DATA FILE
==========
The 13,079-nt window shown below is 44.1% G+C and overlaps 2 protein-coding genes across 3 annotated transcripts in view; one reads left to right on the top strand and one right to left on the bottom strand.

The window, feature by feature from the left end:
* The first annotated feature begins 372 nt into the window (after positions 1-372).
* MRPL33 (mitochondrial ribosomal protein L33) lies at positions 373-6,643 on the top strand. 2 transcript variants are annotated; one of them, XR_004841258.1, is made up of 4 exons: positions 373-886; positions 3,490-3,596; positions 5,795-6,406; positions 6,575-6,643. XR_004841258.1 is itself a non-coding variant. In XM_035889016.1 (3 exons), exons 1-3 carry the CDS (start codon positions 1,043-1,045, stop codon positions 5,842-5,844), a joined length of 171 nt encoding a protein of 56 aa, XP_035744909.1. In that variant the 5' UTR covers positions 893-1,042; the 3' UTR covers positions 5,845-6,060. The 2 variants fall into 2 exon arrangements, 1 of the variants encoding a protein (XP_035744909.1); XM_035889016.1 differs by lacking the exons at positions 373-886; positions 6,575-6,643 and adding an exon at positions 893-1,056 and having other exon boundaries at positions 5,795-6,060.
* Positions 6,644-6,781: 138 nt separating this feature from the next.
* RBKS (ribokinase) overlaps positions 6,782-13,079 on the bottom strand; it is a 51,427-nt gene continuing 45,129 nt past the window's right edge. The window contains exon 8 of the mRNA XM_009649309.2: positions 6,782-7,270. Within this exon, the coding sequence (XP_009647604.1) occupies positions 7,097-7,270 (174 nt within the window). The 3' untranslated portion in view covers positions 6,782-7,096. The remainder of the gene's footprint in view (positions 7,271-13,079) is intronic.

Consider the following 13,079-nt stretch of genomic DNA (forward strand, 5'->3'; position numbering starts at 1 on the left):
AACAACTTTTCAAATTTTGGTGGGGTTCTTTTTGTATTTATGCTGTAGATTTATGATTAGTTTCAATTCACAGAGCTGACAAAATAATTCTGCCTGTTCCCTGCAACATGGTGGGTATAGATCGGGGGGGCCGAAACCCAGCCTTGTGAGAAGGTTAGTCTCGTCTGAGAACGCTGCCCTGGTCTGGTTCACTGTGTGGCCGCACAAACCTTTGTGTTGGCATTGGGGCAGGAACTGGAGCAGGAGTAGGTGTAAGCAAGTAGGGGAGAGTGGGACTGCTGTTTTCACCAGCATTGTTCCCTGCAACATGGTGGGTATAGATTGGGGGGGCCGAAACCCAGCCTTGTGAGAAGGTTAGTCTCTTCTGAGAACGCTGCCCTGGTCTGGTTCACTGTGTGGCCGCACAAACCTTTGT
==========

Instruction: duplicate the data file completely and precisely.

The 13,079-nt window shown below is 44.1% G+C and overlaps 2 protein-coding genes across 3 annotated transcripts in view; one reads left to right on the top strand and one right to left on the bottom strand.

The window, feature by feature from the left end:
* The first annotated feature begins 372 nt into the window (after positions 1-372).
* MRPL33 (mitochondrial ribosomal protein L33) lies at positions 373-6,643 on the top strand. 2 transcript variants are annotated; one of them, XR_004841258.1, is made up of 4 exons: positions 373-886; positions 3,490-3,596; positions 5,795-6,406; positions 6,575-6,643. XR_004841258.1 is itself a non-coding variant. In XM_035889016.1 (3 exons), exons 1-3 carry the CDS (start codon positions 1,043-1,045, stop codon positions 5,842-5,844), a joined length of 171 nt encoding a protein of 56 aa, XP_035744909.1. In that variant the 5' UTR covers positions 893-1,042; the 3' UTR covers positions 5,845-6,060. The 2 variants fall into 2 exon arrangements, 1 of the variants encoding a protein (XP_035744909.1); XM_035889016.1 differs by lacking the exons at positions 373-886; positions 6,575-6,643 and adding an exon at positions 893-1,056 and having other exon boundaries at positions 5,795-6,060.
* Positions 6,644-6,781: 138 nt separating this feature from the next.
* RBKS (ribokinase) overlaps positions 6,782-13,079 on the bottom strand; it is a 51,427-nt gene continuing 45,129 nt past the window's right edge. The window contains exon 8 of the mRNA XM_009649309.2: positions 6,782-7,270. Within this exon, the coding sequence (XP_009647604.1) occupies positions 7,097-7,270 (174 nt within the window). The 3' untranslated portion in view covers positions 6,782-7,096. The remainder of the gene's footprint in view (positions 7,271-13,079) is intronic.

Consider the following 13,079-nt stretch of genomic DNA (forward strand, 5'->3'; position numbering starts at 1 on the left):
AACAACTTTTCAAATTTTGGTGGGGTTCTTTTTGTATTTATGCTGTAGATTTATGATTAGTTTCAATTCACAGAGCTGACAAAATAATTCTGCCTGTTCCCTGCAACATGGTGGGTATAGATCGGGGGGGCCGAAACCCAGCCTTGTGAGAAGGTTAGTCTCGTCTGAGAACGCTGCCCTGGTCTGGTTCACTGTGTGGCCGCACAAACCTTTGTGTTGGCATTGGGGCAGGAACTGGAGCAGGAGTAGGTGTAAGCAAGTAGGGGAGAGTGGGACTGCTGTTTTCACCAGCATTGTTCCCTGCAACATGGTGGGTATAGATTGGGGGGGCCGAAACCCAGCCTTGTGAGAAGGTTAGTCTCTTCTGAGAACGCTGCCCTGGTCTGGTTCACTGTGTGGCCGCACAAACCTTTGT